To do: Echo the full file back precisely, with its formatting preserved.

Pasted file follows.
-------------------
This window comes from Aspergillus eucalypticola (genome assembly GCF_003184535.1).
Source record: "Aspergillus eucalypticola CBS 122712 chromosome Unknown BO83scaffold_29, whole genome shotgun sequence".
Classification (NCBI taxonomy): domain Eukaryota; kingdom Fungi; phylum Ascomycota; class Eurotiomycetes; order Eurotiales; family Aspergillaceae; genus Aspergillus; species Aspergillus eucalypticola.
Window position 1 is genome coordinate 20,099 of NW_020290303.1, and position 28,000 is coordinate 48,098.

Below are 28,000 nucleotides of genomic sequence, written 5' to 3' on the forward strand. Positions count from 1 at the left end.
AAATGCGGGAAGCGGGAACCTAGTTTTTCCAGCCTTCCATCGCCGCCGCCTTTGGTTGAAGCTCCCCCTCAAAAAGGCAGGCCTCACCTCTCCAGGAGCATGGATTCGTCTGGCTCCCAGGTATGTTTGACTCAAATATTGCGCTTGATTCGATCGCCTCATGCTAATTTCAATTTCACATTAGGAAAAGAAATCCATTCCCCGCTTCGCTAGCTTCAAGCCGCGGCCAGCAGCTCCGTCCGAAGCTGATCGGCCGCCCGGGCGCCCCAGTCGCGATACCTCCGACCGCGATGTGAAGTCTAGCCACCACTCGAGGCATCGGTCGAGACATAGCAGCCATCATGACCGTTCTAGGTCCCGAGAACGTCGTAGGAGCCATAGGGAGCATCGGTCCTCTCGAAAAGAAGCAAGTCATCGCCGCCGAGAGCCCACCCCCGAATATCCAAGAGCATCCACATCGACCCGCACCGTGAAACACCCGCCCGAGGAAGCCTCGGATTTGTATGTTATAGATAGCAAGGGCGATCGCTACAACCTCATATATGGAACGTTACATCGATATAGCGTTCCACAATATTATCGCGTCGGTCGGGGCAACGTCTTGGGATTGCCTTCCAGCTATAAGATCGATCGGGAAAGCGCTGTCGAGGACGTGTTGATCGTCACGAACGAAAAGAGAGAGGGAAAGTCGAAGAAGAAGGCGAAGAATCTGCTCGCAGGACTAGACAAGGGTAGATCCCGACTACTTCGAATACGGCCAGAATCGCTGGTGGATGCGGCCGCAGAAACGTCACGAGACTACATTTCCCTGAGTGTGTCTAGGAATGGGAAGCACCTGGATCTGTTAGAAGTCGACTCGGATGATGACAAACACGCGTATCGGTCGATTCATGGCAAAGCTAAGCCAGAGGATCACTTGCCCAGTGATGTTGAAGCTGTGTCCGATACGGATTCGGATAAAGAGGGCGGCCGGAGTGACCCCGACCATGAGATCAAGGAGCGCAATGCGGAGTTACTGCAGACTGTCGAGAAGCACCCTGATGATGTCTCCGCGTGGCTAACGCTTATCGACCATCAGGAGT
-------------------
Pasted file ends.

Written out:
This window comes from Aspergillus eucalypticola (genome assembly GCF_003184535.1).
Source record: "Aspergillus eucalypticola CBS 122712 chromosome Unknown BO83scaffold_29, whole genome shotgun sequence".
Classification (NCBI taxonomy): domain Eukaryota; kingdom Fungi; phylum Ascomycota; class Eurotiomycetes; order Eurotiales; family Aspergillaceae; genus Aspergillus; species Aspergillus eucalypticola.
Window position 1 is genome coordinate 20,099 of NW_020290303.1, and position 28,000 is coordinate 48,098.

Below are 28,000 nucleotides of genomic sequence, written 5' to 3' on the forward strand. Positions count from 1 at the left end.
AAATGCGGGAAGCGGGAACCTAGTTTTTCCAGCCTTCCATCGCCGCCGCCTTTGGTTGAAGCTCCCCCTCAAAAAGGCAGGCCTCACCTCTCCAGGAGCATGGATTCGTCTGGCTCCCAGGTATGTTTGACTCAAATATTGCGCTTGATTCGATCGCCTCATGCTAATTTCAATTTCACATTAGGAAAAGAAATCCATTCCCCGCTTCGCTAGCTTCAAGCCGCGGCCAGCAGCTCCGTCCGAAGCTGATCGGCCGCCCGGGCGCCCCAGTCGCGATACCTCCGACCGCGATGTGAAGTCTAGCCACCACTCGAGGCATCGGTCGAGACATAGCAGCCATCATGACCGTTCTAGGTCCCGAGAACGTCGTAGGAGCCATAGGGAGCATCGGTCCTCTCGAAAAGAAGCAAGTCATCGCCGCCGAGAGCCCACCCCCGAATATCCAAGAGCATCCACATCGACCCGCACCGTGAAACACCCGCCCGAGGAAGCCTCGGATTTGTATGTTATAGATAGCAAGGGCGATCGCTACAACCTCATATATGGAACGTTACATCGATATAGCGTTCCACAATATTATCGCGTCGGTCGGGGCAACGTCTTGGGATTGCCTTCCAGCTATAAGATCGATCGGGAAAGCGCTGTCGAGGACGTGTTGATCGTCACGAACGAAAAGAGAGAGGGAAAGTCGAAGAAGAAGGCGAAGAATCTGCTCGCAGGACTAGACAAGGGTAGATCCCGACTACTTCGAATACGGCCAGAATCGCTGGTGGATGCGGCCGCAGAAACGTCACGAGACTACATTTCCCTGAGTGTGTCTAGGAATGGGAAGCACCTGGATCTGTTAGAAGTCGACTCGGATGATGACAAACACGCGTATCGGTCGATTCATGGCAAAGCTAAGCCAGAGGATCACTTGCCCAGTGATGTTGAAGCTGTGTCCGATACGGATTCGGATAAAGAGGGCGGCCGGAGTGACCCCGACCATGAGATCAAGGAGCGCAATGCGGAGTTACTGCAGACTGTCGAGAAGCACCCTGATGATGTCTCCGCGTGGCTAACGCTTATCGACCATCAGGAGT